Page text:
How Much Is a Signature Worth? An Epic Friendship Book Signed by Cosimo de Medici and a Holy Roman Emperor Sold for $3.1 Million
A duke wanted to buy it in 1648. Now, 400 years later, the library housing his collection finally succeeded.
In 1648, Augustus the Younger, duke of Brunswick-Lüneburg, attempted to purchase Das Große Stammbuch, a “friendship book” from the collection of the recently deceased Philipp Hainhofer, a wealthy, well-traveled merchant from Augsburg, Germany. Augustus failed, and the lavishly illustrated volume did not become part of his growing library.
But now, nearly 400 years later, the Herzog August Bibliothek, as Augustus’s collection became known, has finally sealed the deal, snapping up the historic manuscript for a cool $3.1 million from a private collector in a sale brokered by Sotheby’s.
“The acquisition of the Hainhofer Stammbuch is a sensation and a stroke of luck for the preservation of cultural heritage in Germany,” says Björn Thümler, Lower Saxony’s minister for science and culture, in a statement.
Both an art dealer and a diplomat, Hainhofer provided luxury goods to courts throughout Europe over a period of 50 years. During his travels, he asked the crowned head of Europe to add a page his Das Große Stammbuch, also known as an Album Amicorum. The friendship book contains about 100 signatures from powerful rulers, each accompanied by colorful illustrations commissioned from court artists by royal dignitaries.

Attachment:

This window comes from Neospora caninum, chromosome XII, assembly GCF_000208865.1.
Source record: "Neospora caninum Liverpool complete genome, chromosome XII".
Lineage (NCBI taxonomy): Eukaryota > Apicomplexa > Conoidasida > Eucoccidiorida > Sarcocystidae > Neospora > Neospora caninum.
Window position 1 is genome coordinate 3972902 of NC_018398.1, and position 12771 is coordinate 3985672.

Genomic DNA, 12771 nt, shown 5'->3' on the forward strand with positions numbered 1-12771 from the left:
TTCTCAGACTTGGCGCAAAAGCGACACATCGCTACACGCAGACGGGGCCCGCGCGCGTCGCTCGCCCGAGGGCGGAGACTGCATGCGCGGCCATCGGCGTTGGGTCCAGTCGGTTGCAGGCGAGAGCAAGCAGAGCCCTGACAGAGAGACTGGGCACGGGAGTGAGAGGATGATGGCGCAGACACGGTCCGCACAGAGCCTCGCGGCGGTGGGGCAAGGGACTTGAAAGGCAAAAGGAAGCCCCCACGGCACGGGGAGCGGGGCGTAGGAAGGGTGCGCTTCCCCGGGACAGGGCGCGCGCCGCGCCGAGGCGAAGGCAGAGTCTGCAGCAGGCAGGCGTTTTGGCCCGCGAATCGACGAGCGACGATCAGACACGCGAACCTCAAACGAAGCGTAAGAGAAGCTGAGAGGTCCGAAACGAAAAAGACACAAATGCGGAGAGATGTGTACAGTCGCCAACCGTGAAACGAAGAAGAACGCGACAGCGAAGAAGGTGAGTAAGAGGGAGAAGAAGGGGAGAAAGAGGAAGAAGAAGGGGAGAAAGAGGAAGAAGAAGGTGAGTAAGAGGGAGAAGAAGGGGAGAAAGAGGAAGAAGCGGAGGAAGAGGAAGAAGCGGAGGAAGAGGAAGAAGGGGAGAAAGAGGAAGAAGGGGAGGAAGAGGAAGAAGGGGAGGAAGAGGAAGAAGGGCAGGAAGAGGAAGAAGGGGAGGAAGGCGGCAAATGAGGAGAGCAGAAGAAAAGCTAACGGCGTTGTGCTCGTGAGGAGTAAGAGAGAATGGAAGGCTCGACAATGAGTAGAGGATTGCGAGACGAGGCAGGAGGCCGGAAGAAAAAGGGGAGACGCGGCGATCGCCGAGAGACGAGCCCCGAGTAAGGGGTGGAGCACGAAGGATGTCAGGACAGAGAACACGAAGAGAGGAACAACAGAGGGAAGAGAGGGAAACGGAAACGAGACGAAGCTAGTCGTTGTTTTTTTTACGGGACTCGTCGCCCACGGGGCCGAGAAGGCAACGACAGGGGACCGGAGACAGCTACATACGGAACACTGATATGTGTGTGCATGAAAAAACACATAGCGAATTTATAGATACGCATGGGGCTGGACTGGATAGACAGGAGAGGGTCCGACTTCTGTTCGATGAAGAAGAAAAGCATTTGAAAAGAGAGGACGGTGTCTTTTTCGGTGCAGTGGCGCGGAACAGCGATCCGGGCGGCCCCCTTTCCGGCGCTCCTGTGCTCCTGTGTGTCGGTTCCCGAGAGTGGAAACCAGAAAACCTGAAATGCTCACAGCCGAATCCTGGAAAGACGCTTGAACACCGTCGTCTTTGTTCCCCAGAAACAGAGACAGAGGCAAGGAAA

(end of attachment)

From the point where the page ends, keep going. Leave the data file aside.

Friendship books were a 16th-century trend, popularized at Germany’s Wittenberg University—Martin Luther’s alma mater—with students collecting signatures in much the same way as a modern yearbook, but often maintaining the practice for decades. Some 25,000 examples exist today, and Hainhofer’s book, which he started as a 15-year-old, is considered the most impressive of its kind.
Among those who signed are Holy Roman Emperor Rudolf II, Cosimo de’ Medici, Duke Wilhelm V of Bavaria, and Frederick V. During Hainhofer’s lifetime, it became a sightseeing destination for visitors to Augsburg.
“No other work of art better reflects the deeply challenging political tensions that were being navigated in Europe at this time,” the auction house told the Guardian.
After the 1648 deal fell through, the Das Große Stammbuch fell out of history, believed to have been lost until it turned up at auction at Christie’s in 2006, selling for $2.4 million on a $600,000 to $800,000 estimate to a private collector in the UK. At the time, researchers realized it had been sold in London in 1931 and then again in the 1940s to Cincinnati collector Cornelius Hauck.
As part of the Herzog August Bibliothek collection, the Das Große Stammbuch will be made publicly available to scholars for the first time. The library plans to digitize the manuscript, making it accessible to the public, and to undertake a three-year research project into its origins and history funded by the state of Lower Saxony and the Volkswagen Foundation. An exhibition is also in the works.
In addition to funds provided by the library, the purchase was made possible by the Kulturstiftung der Länder, the Federal Government Commissioner for Culture and Media, the Volkswagen Foundation, the Ernst von Siemens Kunststiftung, the Stiftung Niedersachsen, and the Rudolf August Oetker-Stiftung.
See more pages from the friendship book below.
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